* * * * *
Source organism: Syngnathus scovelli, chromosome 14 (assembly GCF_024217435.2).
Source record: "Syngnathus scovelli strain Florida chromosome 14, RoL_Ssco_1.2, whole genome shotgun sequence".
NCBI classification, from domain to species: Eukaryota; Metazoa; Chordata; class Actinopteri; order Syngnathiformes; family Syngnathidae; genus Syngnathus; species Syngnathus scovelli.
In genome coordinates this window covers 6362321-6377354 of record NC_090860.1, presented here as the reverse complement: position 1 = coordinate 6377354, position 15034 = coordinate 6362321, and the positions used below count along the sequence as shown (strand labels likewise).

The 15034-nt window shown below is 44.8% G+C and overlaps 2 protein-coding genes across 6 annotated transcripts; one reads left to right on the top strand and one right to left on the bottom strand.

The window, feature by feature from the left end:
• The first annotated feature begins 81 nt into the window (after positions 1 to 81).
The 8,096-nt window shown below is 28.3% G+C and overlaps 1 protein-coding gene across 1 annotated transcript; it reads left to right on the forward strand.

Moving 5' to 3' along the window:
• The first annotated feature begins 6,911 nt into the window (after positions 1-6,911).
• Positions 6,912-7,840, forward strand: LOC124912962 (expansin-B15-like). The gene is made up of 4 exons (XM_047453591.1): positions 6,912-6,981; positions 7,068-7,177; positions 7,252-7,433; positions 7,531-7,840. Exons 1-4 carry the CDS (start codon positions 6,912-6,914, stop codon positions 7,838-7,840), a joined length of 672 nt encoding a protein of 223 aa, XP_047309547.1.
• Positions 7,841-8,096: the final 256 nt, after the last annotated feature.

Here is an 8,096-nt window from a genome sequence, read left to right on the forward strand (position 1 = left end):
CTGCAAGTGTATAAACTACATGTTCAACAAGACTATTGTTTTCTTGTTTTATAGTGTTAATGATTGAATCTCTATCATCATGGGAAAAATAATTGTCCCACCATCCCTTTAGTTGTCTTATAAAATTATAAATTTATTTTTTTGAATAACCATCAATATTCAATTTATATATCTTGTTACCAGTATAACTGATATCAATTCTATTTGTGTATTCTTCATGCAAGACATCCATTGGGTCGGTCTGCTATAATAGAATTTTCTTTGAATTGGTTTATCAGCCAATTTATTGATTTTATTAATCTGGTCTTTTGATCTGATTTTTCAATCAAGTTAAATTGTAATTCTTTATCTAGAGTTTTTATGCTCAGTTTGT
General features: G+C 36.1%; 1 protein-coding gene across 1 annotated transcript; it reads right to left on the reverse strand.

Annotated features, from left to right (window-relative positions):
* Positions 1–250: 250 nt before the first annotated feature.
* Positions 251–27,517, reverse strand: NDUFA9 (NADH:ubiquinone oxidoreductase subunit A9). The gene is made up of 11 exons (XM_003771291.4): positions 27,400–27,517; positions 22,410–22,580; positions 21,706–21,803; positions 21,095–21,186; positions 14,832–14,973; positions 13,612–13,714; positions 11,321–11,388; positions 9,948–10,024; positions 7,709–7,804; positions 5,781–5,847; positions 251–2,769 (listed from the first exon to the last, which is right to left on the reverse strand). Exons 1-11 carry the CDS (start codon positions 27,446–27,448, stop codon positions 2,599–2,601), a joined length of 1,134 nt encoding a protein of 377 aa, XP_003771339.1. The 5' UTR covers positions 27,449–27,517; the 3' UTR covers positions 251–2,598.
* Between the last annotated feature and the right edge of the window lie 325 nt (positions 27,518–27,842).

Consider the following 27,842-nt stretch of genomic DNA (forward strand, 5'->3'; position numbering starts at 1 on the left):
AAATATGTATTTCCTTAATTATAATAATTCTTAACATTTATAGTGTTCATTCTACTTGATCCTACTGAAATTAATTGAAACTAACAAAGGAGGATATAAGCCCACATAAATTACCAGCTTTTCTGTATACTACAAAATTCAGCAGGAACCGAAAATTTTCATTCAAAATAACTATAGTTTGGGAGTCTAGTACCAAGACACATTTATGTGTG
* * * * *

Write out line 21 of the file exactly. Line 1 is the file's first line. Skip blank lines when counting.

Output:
AAATATGTATTTCCTTAATTATAATAATTCTTAACATTTATAGTGTTCATTCTACTTGATCCTACTGAAATTAATTGAAACTAACAAAGGAGGATATAAGCCCACATAAATTACCAGCTTTTCTGTATACTACAAAATTCAGCAGGAACCGAAAATTTTCATTCAAAATAACTATAGTTTGGGAGTCTAGTACCAAGACACATTTATGTGTG